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New Mining Claims Banned on Public Land Near Yellowstone

Alex Wong, Getty Images
Alex Wong, Getty Images

EMIGRANT, Mont. (AP) — U.S. Interior Secretary Ryan Zinke approved a 20-year ban on new mining claims in the mountains north of Yellowstone National Park on Monday, after two proposed gold mines raised concerns the area could be spoiled.

Zinke signed the mineral ban at an outdoor ceremony in Montana’s Paradise Valley, with Emigrant Peak rising in the background. The former Montana congressman was joined by local officials, business owners and others who support the move.

“There are places where it is appropriate to mine and places where it is not,” Zinke said in a statement. “Paradise Valley is one of the areas it’s not.”

The rocky peaks and forested stream valleys covered by the ban attract skiers, hikers and other recreational users. It’s an area where grizzly bears, wolves and other wildlife roam back and forth across the Yellowstone border. The scars of historical mining still are visible on some hillsides.

Mining companies and industry representatives say the Emigrant and Crevice areas are historical mining districts and opposed any halt to new exploration.

The ban extends a temporary ban imposed in 2016 under former President Barack Obama on new claims for gold, silver and other minerals on 30,000 acres (12,140 hectares) of public lands in the Paradise Valley and Gardiner Basin.

Most of the land is within the Custer Gallatin National Forest, but the underground minerals are overseen by the Interior Department.

Monday’s action does not stop mining on private land or take away pre-existing mining claims on public lands. But supporters said it would make a large-scale mine in the area much less likely because public lands would be needed to make such a project economically feasible.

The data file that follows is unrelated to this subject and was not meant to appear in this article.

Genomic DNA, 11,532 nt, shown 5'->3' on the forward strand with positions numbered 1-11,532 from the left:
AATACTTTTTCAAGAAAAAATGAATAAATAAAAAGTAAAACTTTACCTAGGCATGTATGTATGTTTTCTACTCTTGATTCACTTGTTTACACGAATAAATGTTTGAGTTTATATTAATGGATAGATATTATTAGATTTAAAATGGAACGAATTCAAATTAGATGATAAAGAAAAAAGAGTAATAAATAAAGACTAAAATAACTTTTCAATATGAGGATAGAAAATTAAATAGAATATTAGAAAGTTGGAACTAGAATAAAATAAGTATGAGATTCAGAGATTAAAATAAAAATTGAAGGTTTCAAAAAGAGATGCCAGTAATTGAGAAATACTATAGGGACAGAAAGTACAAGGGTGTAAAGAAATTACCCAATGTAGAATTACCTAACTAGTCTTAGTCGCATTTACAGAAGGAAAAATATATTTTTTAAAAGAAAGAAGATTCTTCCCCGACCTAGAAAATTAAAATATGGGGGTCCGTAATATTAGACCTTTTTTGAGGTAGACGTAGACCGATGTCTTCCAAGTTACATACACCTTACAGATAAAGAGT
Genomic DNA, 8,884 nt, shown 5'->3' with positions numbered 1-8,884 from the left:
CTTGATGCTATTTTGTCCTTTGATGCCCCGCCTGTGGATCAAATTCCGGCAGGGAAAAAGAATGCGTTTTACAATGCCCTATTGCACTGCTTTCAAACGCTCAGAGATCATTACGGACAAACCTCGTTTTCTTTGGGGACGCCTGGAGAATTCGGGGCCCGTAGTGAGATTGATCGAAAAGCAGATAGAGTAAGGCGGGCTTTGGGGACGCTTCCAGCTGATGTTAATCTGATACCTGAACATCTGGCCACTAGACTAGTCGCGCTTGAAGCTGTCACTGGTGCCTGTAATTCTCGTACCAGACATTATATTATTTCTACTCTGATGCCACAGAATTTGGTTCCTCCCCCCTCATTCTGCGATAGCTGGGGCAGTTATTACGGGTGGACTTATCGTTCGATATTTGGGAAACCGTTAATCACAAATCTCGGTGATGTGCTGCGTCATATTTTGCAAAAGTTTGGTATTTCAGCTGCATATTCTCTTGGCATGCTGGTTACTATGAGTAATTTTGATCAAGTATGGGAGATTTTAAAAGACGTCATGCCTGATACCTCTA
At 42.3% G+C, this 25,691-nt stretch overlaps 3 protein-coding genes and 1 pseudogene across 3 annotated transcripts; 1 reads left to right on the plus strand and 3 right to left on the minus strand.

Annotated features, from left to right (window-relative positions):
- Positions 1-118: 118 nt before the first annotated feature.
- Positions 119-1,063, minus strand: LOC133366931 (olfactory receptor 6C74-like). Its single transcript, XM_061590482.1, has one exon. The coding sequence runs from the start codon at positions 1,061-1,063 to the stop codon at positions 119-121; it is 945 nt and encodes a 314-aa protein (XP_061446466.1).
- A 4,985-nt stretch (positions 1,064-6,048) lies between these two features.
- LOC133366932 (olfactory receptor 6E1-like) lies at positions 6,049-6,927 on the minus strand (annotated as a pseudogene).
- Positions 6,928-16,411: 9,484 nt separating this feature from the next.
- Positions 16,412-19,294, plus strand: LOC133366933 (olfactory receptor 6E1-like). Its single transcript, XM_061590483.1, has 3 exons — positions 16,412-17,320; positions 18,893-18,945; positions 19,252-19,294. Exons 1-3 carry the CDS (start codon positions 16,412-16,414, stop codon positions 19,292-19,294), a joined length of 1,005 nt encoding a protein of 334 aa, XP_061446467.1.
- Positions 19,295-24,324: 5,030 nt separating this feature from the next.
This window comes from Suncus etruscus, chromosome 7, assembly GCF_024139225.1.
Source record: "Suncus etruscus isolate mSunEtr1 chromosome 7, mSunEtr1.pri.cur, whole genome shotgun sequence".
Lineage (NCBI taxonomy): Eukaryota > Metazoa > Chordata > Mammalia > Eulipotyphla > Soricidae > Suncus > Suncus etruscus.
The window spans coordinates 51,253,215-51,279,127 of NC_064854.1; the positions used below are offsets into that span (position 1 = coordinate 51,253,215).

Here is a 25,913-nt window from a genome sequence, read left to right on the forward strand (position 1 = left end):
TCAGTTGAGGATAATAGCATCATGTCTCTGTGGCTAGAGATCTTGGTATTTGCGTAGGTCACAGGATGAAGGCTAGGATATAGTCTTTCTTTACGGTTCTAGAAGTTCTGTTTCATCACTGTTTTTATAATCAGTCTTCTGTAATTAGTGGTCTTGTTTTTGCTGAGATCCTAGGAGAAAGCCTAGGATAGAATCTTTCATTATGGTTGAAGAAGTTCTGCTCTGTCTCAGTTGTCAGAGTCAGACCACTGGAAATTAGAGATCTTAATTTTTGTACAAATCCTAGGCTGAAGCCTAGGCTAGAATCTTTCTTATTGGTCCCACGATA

The administration’s support for the ban is notable given President Donald Trump’s outspoken advocacy for the mining industry and his criticism of government regulations said to stifle economic development.

The proposal has received bipartisan backing in Montana, where Democrats and Republicans alike have been eager to cast themselves as protectors of the natural beauty of the Yellowstone region.

Colin Davis with the Yellowstone Gateway Business Coalition says his group will now focus on making the ban permanent through pending measures in Congress. Permanent

“Our eye is still on permanent legislation,” said Davis, owner of Chico Hot Springs Resort. “The prize is permanent legislation so we’re not doing this again in 20 years.”

The House Natural Resources Committee on Sept. 26 approved permanent withdrawal legislation sponsored by Republican U.S. Rep. Greg Gianforte. The Senate Energy and Natural Resources Committee approved identical legislation from Democratic U.S. Sen. Jon Tester last week.

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